“Self-praise is no praise”. A phrase I’ve been thinking about a lot lately. While it can be great advice for those who love the sound of their own voice, things become a bit murkier when it comes to the media world.
Self-promotion is pretty much part of the job description when you work in media – whether you like it or not. Everyone who’s anyone in Irish media – whether they’re a writer, an influencer, a DJ or a stylist – have had to at least do some self-promotion along the way. They go on social media, they post vlogs, they go to events, they connect with other people in the public eye. You could argue that, when you work in media, some level of self-promotion is not just part of the job – it’s a way of life. Which is all well and good, until you realise that you’re actually a bit crap at it.
I’ve been a content creator on the digital team here at IMAGE for about 10 months, and during that time, I’ve learned a lot. When you work somewhere like IMAGE (or anywhere remotely digital-related really), there are a lot of events, products and people that you have to get familiar with. If you’re a writer (like me), you’re expected to be very active on social media and repost your content for everyone to read. When you receive (very lovely) invitations from brands and agencies to go to amazing events, you post about it continually on social. And, if you’ve really got the hang of this self-promotion thing, it’s a big bonus to regularly chat to your phone’s front camera for your Insta-followers – updating them on your projects, events you’re going to and even what you had for dinner.
Please be aware, I am by no means begrudging other media folk. I watch as many vlog-style Insta-stories as the next person – our own IMAGE staffers are prime examples of how great they can be. I love hearing people I admire or think are cool/funny in the media world tell me about what they’re working on, or talking about their passions. It makes those figures much more relatable and human, and it’s a joy to hear what they think about certain issues in real-time. It’s just that, when I think about starting to do that myself, I shrink away from the idea.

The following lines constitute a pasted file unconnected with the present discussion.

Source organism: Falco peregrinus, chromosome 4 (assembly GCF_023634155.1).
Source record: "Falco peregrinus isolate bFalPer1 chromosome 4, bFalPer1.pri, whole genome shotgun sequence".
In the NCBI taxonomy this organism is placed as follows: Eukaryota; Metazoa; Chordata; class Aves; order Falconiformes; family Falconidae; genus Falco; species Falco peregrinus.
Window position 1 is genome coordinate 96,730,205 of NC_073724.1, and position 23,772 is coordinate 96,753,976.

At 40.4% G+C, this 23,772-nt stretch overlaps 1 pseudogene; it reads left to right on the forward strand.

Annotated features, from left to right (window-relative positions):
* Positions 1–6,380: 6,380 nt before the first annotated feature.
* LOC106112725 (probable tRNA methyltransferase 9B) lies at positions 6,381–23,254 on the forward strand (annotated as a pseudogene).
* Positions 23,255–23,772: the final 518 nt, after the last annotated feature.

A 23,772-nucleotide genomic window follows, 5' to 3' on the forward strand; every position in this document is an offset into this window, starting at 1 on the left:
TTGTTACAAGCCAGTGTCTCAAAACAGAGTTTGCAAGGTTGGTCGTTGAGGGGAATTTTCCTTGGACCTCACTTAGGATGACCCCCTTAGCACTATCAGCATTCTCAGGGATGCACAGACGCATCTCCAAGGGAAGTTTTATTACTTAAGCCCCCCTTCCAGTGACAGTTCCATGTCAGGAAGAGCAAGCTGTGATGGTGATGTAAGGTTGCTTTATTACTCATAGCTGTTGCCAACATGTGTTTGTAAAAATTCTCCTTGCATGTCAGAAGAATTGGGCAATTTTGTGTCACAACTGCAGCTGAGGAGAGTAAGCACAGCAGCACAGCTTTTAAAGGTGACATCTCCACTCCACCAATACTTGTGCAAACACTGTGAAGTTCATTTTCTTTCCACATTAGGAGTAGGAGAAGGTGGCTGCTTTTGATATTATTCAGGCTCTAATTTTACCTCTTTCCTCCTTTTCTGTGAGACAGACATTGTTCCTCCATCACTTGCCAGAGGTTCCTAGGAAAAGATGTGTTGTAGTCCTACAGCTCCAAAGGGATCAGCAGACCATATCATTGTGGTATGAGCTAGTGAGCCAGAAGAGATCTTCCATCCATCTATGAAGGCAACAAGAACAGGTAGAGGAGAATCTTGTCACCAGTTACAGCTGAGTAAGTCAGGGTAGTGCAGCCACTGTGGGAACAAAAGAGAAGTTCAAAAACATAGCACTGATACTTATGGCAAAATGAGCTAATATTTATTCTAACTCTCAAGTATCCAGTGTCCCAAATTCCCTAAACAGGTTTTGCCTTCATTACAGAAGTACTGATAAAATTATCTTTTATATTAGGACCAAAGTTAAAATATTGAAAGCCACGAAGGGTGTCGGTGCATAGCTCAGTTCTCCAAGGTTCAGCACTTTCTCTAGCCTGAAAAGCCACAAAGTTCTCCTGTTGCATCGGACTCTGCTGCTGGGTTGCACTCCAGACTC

Good old Irish begrudgery
I’m not sure what the reason is – a low self-esteem complex? Good old-fashioned Irish begrudgery? Or just my own ‘notions’-avoiding personality? I think it’s a combination of all of the above. Irish women seem to have always pushed praise aside in favour of just getting stuff done, and I do think I have a small part of that in me. I also innately have extremely accurate radar (and an extremely low tolerance) for bullsh*t. So when I hear myself trying to promote anything that I’ve done, the radar goes 90 until I abandon the efforts, telling myself to cop on.
Work with it, not against it
It’s a tough nut to crack – I’m crap at self-promotion, but it’s necessary that I do it. So what’s my solution? Let my begrudgery work for me. I regularly post my articles and projects on Twitter and Insta-stories but work through the internal cringe with a joke or a reference to my own notions. “Read this so I can keep my job” or “I got to go to this unreal event, who do I think I am?” are always good options – letting your personality shine through is the whole point, after all. You should never change yourself for a job – if you’re not comfortable with something, there is always a different way to do it that will suit you. Stay true to yourself and what you’re about, and you won’t go far wrong. And if all else fails, a straight retweet will let your work speak for itself. I haven’t quite worked my way up to speaking to my front camera yet – but who knows, maybe the self-promotion bug will get the better of me.